While a Series A round is not as early as a seed or pre-seed round, it’s still the beginning of the journey, and as such, we think about the long path ahead more than the few steps behind us, and I want to make sure that the founders and later investors feel they have sufficient upside in the long term success of the company.
My advice to founders is to always think one round ahead. In other words, balance raising enough to meet your business milestones (so you raise the next round from a place of strength), with targeting a valuation that doesn’t put you in a bind in terms of revenue expectations when you raise next.
Lastly, it doesn’t seem valuations have dropped, the way people had initially feared, due to the COVID-19 crisis. This leaves our ownership targets and investment amounts unchanged.
Some of the best teams I know are obsessed with their customers. What do they need, and how does that shape the product?
A great example is Oleg Rogynskyy, founder & CEO at People.ai, a company I invested in very early. Before making the investment, I kept meeting with Oleg every couple of weeks, for a few months, to catch up on his vision for the company as it was forming.
What was amazing was his combination of a very clear vision for the company, with an endless appetite for meeting future customers. He had no product yet, but instead of building a prototype in isolation, he kept meeting with the people in his sweet spot and came back each time with a refined version of what the initial product would need to accomplish.
That willingness to confront reality, validate and refine assumptions constantly, is essential to survival.
You also need to assess the relative strengths and weaknesses on your team, and know how to attract complementary talent.
Last, it’s key to invest early in great communication, and effective processes within the team, to ensure effective collaboration and to prevent the team from collapsing under its own weight when it no longer fits in a room, virtual or not.
I have. The key for a solo founder is to quickly recruit their minimum viable team, so they can execute.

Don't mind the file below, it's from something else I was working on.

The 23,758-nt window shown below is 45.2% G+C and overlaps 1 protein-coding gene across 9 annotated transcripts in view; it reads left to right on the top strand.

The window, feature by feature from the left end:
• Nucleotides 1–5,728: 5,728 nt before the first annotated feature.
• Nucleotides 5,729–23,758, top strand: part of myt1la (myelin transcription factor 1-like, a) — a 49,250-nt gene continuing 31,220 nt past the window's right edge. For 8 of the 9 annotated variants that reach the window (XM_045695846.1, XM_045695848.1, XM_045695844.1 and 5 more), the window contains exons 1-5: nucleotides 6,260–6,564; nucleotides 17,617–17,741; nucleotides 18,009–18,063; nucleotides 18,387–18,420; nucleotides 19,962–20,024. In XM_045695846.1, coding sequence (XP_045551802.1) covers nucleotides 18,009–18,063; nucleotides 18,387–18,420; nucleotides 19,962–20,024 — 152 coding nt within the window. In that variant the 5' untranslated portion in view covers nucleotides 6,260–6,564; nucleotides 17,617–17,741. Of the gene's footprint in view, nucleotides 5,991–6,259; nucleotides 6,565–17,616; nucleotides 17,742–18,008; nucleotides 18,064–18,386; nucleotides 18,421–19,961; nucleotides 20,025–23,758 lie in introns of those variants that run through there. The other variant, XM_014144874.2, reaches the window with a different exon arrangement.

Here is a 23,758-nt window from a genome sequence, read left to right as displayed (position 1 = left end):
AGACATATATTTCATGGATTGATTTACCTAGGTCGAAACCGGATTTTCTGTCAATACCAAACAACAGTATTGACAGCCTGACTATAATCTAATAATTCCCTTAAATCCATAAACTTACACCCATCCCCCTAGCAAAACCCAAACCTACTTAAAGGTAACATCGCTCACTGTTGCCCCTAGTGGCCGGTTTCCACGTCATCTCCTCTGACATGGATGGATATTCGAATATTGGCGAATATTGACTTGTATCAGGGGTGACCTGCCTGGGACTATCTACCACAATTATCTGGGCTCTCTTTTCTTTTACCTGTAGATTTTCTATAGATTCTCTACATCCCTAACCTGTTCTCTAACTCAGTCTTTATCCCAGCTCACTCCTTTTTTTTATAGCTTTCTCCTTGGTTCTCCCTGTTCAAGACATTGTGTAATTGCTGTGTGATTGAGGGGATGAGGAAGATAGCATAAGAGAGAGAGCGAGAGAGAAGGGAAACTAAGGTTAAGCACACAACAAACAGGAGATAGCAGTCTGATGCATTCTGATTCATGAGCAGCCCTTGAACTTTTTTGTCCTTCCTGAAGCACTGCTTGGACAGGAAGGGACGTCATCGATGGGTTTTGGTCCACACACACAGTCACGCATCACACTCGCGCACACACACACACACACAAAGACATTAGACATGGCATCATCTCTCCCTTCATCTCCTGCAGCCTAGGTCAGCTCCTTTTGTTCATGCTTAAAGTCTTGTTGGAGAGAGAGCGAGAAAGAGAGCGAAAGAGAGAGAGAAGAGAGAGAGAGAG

They are both amazing individuals. And while both technical abilities and a great vision are required to get the company off the ground and keep it growing, a knack for constant evolution, the ability to reinvent, is just as critical, along with the humility to keep learning.
One of the major red flags is discovering some inaccuracy in the narrative, like exaggerating numbers, or misrepresenting the nature of various partnerships. Being honest and transparent about what’s going on in a company is essential.
Thankfully, that’s rarely an issue. More frequently, we’re concerned when a company is struggling to launch, to go from an idea to a product in the market. We aim to gauge an entrepreneur’s start learning from feedback, and iterate.
It’s still too early to tell, I’ve only been at the firm two years. I keep track of every company I’ve seen. By the way, when I’m not investing, I still hope I’m wrong, because I want every founder I meet to succeed: as a long time entrepreneur myself, I know how much of their lives founders pour into their companies.
The world would be a very different place without Google. The world might turn out much better off thanks to Tesla, accelerating a transition away from combustion engines. In more recent history I’m blown away by what Zoom was able to accomplish. And Canva, in my portfolio, has done an incredible job changing the way people design. So that’s four.
I don’t know enough about the space to invest in hardware, so while I see amazing changes introduced into everyday life through hardware, I’m very unlikely to invest there.
We’re certainly cautious about industries that are suffering, either due to direct or indirect effects from the pandemic. Travel is an example of obvious, short term concern.
But there is also a lot of opportunity for positive change, emerging from the crisis: what is the metaphorical office going to look like in a few years? What about life in cities? So, while we haven’t altered our overall approach, we added an extra lens to assess industries in terms of COVID fragility or anti-fragility.
Squarely an opportunity. As I mentioned, I’ve been able to meet with more founders, have been able to be a little less concerned about their physical location. This opens up the ecosystem to more teams.
I’m very happy with how I spend my time. I’ve been on the other side of the table, building, and for me being an investor feels like a logical next step where I get to back the same type of people I have worked with for so long.
Ask me in 10 years, if my investments are any good. The ability to reach a decision quickly is essential. It’s no secret that the best companies raise money very quickly. You may have the best framework and criteria for picking, but if you’re not aware that an incredible company is raising, you’ll never be able to run your process.
And if you’re too slow, it won’t matter either, because teams will close with someone else. A certain degree of willingness to take on risk is key.
Finally, you need insatiable curiosity toward the industries and trends you invest in: always be learning.
Poker. It is definitely a world where you’re making decisions with incomplete information. Even the best investors out there don’t win every hand. I’m not sure it’s a perfect match, but it’s certainly not chess.